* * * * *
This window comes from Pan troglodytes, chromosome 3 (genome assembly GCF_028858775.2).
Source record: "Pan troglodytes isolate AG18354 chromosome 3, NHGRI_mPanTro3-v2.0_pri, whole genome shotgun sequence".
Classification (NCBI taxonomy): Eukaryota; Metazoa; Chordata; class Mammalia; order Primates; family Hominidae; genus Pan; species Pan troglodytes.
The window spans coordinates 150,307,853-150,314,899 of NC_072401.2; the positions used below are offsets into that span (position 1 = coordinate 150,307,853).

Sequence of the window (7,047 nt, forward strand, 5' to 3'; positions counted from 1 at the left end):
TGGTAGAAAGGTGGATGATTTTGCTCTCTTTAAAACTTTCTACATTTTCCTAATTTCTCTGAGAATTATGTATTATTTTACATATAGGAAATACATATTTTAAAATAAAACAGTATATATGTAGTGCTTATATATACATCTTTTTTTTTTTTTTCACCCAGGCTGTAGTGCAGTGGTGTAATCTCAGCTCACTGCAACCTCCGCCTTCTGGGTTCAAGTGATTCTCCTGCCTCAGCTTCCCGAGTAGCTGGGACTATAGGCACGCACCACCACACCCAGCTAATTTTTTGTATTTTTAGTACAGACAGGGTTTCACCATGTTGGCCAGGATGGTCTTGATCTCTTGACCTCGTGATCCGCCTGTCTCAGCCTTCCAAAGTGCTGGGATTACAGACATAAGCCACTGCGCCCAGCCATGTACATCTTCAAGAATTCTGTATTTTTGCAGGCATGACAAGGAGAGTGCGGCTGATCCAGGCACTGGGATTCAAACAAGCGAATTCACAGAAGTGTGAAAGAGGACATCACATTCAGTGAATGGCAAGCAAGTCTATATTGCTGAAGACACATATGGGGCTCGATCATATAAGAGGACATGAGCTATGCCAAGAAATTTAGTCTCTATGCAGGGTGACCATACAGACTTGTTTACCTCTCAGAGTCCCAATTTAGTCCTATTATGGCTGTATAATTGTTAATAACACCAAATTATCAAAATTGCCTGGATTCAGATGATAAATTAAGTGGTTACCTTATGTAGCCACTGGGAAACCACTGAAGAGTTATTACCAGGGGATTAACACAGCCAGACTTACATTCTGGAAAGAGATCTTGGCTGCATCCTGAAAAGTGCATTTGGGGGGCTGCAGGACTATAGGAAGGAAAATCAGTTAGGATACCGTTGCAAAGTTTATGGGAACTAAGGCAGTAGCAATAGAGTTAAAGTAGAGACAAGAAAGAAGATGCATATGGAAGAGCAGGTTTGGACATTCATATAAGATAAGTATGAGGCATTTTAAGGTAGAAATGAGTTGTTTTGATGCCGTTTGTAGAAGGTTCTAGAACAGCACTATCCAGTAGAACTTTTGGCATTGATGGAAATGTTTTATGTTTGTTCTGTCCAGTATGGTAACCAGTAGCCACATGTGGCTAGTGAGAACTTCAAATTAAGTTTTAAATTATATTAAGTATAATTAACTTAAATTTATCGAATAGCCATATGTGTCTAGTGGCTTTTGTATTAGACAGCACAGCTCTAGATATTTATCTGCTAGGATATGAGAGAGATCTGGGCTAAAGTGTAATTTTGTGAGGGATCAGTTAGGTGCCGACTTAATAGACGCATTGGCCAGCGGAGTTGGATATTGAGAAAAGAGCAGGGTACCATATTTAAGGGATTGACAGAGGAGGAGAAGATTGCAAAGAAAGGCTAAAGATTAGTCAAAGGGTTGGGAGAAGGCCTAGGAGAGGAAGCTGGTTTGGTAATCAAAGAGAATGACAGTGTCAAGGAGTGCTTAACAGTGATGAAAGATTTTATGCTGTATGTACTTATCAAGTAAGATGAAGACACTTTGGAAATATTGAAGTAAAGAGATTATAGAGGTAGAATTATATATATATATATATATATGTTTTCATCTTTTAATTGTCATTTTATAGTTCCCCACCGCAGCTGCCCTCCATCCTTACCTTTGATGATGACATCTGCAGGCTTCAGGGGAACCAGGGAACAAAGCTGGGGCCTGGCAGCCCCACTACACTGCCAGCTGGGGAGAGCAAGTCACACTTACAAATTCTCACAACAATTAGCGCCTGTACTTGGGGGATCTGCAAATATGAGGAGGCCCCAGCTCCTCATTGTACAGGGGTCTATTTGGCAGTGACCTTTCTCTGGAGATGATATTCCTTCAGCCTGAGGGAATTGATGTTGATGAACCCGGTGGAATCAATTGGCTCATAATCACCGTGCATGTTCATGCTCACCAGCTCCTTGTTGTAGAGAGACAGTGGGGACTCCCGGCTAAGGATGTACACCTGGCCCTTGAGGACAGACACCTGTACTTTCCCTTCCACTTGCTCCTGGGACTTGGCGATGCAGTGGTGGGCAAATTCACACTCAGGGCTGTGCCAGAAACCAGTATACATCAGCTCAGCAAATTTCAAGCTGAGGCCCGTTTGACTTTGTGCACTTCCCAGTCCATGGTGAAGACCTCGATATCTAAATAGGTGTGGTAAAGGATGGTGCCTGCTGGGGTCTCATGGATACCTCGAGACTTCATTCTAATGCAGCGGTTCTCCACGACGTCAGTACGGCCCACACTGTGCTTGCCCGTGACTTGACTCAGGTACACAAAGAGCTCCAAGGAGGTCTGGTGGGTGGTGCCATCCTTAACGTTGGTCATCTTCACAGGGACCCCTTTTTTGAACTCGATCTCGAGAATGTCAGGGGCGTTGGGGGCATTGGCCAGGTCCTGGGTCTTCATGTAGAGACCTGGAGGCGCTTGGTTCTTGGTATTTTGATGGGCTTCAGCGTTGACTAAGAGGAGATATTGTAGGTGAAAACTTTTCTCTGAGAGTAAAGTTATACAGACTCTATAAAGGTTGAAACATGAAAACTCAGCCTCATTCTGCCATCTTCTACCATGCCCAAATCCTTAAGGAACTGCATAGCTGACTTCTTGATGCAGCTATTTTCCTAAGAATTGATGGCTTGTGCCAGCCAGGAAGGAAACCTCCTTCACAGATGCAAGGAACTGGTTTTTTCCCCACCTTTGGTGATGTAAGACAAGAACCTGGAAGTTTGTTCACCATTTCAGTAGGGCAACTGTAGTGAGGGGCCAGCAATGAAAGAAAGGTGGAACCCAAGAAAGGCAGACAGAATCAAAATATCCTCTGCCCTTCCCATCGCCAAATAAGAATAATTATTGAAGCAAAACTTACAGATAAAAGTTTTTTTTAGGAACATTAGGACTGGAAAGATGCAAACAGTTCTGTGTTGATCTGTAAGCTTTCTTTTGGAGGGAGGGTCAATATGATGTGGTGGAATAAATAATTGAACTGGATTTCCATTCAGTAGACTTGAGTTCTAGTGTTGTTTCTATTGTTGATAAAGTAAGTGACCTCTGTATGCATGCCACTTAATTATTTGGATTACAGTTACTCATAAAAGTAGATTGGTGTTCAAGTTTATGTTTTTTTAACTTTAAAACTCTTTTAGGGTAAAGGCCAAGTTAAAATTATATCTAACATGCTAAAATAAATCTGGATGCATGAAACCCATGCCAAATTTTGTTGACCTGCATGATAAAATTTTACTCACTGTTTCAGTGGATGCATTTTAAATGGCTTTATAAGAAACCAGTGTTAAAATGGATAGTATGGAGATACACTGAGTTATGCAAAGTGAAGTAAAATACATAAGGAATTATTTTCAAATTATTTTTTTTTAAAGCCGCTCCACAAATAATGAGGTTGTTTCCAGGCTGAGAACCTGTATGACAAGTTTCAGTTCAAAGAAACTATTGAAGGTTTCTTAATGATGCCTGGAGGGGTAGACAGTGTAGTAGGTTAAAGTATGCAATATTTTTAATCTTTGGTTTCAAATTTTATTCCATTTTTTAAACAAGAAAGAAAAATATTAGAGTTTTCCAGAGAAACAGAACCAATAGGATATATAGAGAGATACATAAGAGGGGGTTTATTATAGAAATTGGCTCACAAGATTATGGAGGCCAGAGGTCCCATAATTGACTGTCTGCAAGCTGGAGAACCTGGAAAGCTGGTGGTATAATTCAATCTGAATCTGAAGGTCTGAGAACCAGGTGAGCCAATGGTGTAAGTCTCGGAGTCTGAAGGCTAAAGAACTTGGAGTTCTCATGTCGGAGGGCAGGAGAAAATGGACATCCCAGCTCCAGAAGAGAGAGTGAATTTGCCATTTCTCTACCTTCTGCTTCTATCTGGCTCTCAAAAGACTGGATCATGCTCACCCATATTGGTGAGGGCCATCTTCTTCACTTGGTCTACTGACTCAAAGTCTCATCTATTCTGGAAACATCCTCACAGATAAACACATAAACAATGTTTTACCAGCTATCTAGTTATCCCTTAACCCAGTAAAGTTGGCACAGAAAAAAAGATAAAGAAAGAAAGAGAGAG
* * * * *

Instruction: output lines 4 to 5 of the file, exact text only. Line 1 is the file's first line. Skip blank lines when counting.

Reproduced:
The window spans coordinates 150,307,853-150,314,899 of NC_072401.2; the positions used below are offsets into that span (position 1 = coordinate 150,307,853).

Sequence of the window (7,047 nt, forward strand, 5' to 3'; positions counted from 1 at the left end):